Selective Exposure and Selective Perception of Anti-Tobacco Campaign Messages: The Impacts of Campaign Exposure on Selective Perception (황유리)
Yoori Hwang (2010). Selective Exposure and Selective Perception of Anti-Tobacco Campaign Messages: The Impacts of Campaign Exposure on Selective Perception. Health Communication, 25(2), 182-190 .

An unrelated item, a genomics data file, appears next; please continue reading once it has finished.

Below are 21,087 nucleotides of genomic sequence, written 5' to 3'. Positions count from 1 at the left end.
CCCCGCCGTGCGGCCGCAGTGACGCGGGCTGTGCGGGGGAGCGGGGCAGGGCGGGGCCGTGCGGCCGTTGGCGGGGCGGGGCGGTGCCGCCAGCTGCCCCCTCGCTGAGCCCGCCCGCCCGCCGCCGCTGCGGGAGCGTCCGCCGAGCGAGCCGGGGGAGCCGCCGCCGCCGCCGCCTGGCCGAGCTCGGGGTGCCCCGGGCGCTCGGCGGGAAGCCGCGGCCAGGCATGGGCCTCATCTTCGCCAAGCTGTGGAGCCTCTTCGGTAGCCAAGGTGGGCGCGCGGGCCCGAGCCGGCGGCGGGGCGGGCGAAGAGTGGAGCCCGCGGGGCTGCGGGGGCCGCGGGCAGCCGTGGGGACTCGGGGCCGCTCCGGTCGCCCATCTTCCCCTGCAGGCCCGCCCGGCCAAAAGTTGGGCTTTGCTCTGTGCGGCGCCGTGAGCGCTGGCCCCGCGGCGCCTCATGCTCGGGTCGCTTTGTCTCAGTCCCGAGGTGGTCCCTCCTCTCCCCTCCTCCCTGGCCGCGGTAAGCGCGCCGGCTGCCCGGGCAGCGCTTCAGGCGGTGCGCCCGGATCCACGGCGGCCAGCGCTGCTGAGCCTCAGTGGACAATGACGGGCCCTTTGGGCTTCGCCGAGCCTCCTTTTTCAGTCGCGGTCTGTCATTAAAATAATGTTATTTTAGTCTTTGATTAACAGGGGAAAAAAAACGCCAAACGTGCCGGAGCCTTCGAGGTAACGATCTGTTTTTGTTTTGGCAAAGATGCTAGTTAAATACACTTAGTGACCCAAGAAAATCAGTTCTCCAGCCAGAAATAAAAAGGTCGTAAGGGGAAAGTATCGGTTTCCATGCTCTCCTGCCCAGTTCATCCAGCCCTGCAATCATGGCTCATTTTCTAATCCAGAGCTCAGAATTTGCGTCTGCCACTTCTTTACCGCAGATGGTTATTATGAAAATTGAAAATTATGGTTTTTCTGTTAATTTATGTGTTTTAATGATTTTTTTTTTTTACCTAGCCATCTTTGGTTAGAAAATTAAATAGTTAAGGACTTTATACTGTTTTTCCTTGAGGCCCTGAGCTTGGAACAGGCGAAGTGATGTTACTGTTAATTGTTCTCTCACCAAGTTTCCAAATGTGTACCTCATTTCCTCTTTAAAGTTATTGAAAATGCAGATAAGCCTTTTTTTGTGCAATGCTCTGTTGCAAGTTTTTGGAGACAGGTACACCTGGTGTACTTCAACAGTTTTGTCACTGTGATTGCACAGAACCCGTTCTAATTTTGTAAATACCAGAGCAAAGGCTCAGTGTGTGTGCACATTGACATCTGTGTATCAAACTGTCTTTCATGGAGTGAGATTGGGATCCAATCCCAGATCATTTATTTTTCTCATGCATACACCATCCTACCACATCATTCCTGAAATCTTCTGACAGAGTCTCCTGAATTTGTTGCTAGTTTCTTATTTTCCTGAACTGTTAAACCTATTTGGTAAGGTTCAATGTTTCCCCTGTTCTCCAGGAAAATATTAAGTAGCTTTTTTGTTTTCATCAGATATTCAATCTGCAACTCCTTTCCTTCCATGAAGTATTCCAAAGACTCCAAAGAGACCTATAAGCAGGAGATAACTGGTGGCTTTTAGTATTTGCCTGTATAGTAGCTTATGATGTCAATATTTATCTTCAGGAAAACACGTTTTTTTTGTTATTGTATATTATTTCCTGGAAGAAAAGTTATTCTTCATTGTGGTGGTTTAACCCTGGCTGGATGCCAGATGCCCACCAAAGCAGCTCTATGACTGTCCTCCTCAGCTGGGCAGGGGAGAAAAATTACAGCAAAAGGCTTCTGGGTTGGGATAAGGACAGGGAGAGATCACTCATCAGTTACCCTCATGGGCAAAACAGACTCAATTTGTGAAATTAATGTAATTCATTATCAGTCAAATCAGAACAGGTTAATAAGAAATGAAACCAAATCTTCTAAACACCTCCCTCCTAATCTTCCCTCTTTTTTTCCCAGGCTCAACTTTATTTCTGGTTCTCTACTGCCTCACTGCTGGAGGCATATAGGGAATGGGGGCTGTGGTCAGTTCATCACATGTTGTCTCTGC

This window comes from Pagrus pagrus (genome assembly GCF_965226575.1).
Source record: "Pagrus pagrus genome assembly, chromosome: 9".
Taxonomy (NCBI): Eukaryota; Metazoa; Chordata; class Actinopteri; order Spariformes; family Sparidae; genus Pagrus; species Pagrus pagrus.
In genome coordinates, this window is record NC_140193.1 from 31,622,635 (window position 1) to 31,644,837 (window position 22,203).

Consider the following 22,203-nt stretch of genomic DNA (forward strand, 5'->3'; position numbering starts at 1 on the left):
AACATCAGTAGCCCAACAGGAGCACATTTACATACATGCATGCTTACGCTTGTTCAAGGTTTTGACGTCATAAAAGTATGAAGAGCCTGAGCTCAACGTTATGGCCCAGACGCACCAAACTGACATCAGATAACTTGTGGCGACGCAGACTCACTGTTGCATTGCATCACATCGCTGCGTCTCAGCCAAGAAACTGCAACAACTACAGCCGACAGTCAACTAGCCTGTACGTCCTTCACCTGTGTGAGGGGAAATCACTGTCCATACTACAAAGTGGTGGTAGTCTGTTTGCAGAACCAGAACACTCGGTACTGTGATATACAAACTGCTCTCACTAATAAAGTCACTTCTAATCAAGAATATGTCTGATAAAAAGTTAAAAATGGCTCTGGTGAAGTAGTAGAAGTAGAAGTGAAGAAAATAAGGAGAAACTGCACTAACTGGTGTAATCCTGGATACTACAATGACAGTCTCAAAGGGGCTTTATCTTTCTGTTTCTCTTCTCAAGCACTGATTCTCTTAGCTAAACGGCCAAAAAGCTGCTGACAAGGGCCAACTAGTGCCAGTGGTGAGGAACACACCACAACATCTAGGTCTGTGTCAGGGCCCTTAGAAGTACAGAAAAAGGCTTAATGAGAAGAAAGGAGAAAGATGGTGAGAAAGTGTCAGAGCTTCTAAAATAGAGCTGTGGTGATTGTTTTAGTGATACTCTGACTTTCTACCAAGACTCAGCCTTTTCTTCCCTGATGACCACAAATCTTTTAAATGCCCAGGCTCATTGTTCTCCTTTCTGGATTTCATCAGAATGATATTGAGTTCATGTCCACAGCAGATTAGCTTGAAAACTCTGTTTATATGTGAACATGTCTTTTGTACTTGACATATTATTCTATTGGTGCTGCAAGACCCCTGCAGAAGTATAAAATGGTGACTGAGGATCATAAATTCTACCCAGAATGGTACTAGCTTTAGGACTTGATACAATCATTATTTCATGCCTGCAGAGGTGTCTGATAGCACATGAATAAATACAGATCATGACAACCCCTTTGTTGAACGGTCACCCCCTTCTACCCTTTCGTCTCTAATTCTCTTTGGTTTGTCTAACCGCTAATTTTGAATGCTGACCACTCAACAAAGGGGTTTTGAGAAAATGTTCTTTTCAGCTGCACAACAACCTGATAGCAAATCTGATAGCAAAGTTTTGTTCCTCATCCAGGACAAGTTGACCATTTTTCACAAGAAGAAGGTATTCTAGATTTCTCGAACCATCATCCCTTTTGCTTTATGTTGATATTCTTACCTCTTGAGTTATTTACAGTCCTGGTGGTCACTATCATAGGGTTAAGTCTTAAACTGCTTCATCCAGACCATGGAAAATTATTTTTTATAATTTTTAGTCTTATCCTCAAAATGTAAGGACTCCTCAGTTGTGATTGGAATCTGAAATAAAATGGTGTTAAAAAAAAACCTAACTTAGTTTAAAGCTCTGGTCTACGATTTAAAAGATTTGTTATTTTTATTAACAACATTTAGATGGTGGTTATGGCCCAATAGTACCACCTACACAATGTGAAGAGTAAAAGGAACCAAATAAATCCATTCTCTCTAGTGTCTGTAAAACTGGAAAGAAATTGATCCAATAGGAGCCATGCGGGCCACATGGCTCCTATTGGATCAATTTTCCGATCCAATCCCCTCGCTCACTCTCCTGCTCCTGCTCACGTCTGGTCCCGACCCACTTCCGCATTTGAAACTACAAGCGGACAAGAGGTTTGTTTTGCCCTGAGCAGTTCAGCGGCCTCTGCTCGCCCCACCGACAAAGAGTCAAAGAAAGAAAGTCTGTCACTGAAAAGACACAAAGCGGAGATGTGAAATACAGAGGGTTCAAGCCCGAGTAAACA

This study examines (a) whether smokers engage in selective exposure to and selective perception of anti-tobacco campaigns and (b) whether the amount of campaign exposure influences selective perception processes. Using nationally representative survey data concerning youths' reception of several anti-tobacco campaigns in the United States, this study found a tendency of selective perception but not selective exposure. In other words, smokers were more likely to engage in campaign message disparagement than nonsmokers (selective perception), but smokers and nonsmokers did not differ in campaign exposure. In addition, the amount of campaign exposure affected the extent to which a person engages in selective perception. The difference in message disparagement between nonsmokers and smokers was larger among those who reported higher campaign exposure than among those who reported lower exposure. Implications of selective processes for campaign effects research are further discussed.